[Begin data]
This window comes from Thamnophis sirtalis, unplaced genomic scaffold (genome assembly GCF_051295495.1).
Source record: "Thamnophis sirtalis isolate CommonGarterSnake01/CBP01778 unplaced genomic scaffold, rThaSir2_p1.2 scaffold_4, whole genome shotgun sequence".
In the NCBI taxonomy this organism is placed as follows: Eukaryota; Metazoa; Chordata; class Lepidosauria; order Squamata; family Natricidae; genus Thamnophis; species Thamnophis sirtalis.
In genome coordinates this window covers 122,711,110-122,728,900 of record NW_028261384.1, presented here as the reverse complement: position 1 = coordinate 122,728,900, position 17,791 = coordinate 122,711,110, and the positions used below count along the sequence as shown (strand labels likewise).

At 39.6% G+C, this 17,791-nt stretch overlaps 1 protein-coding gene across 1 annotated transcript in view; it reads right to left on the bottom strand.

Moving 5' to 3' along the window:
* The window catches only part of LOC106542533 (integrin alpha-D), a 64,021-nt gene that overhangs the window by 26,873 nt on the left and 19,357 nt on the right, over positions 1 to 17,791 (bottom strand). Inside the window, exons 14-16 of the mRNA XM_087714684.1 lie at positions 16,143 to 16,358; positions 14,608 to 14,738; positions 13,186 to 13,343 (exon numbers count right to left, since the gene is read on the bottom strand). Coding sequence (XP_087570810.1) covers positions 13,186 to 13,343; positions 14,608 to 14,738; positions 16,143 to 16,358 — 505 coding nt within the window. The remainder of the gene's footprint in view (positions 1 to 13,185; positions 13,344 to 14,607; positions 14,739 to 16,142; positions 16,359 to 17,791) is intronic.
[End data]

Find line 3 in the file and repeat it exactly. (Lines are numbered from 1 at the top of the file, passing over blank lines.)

In the NCBI taxonomy this organism is placed as follows: Eukaryota; Metazoa; Chordata; class Lepidosauria; order Squamata; family Natricidae; genus Thamnophis; species Thamnophis sirtalis.